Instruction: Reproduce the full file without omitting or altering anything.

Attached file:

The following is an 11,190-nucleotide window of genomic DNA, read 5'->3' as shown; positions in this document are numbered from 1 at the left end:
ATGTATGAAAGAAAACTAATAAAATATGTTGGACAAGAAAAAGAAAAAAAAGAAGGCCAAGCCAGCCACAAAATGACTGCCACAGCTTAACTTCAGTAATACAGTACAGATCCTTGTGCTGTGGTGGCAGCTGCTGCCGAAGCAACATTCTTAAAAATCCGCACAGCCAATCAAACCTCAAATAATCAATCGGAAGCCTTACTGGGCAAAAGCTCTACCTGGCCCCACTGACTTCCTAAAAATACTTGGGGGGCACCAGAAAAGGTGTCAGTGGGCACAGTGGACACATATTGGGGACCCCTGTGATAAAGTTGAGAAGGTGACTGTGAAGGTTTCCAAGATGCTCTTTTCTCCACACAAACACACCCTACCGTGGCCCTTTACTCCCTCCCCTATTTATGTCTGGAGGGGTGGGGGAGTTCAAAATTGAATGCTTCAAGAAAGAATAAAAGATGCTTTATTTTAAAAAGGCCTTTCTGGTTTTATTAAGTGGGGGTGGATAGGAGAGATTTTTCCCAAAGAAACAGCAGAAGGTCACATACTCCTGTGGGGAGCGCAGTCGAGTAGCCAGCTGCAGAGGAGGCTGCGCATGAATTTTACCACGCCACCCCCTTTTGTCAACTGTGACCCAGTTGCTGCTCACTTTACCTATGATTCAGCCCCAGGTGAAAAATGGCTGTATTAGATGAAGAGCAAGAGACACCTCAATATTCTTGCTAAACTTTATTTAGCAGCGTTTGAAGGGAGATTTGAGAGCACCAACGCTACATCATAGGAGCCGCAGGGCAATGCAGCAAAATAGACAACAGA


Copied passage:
The following is an 11,190-nucleotide window of genomic DNA, read 5'->3' as shown; positions in this document are numbered from 1 at the left end:
ATGTATGAAAGAAAACTAATAAAATATGTTGGACAAGAAAAAGAAAAAAAAGAAGGCCAAGCCAGCCACAAAATGACTGCCACAGCTTAACTTCAGTAATACAGTACAGATCCTTGTGCTGTGGTGGCAGCTGCTGCCGAAGCAACATTCTTAAAAATCCGCACAGCCAATCAAACCTCAAATAATCAATCGGAAGCCTTACTGGGCAAAAGCTCTACCTGGCCCCACTGACTTCCTAAAAATACTTGGGGGGCACCAGAAAAGGTGTCAGTGGGCACAGTGGACACATATTGGGGACCCCTGTGATAAAGTTGAGAAGGTGACTGTGAAGGTTTCCAAGATGCTCTTTTCTCCACACAAACACACCCTACCGTGGCCCTTTACTCCCTCCCCTATTTATGTCTGGAGGGGTGGGGGAGTTCAAAATTGAATGCTTCAAGAAAGAATAAAAGATGCTTTATTTTAAAAAGGCCTTTCTGGTTTTATTAAGTGGGGGTGGATAGGAGAGATTTTTCCCAAAGAAACAGCAGAAGGTCACATACTCCTGTGGGGAGCGCAGTCGAGTAGCCAGCTGCAGAGGAGGCTGCGCATGAATTTTACCACGCCACCCCCTTTTGTCAACTGTGACCCAGTTGCTGCTCACTTTACCTATGATTCAGCCCCAGGTGAAAAATGGCTGTATTAGATGAAGAGCAAGAGACACCTCAATATTCTTGCTAAACTTTATTTAGCAGCGTTTGAAGGGAGATTTGAGAGCACCAACGCTACATCATAGGAGCCGCAGGGCAATGCAGCAAAATAGACAACAGA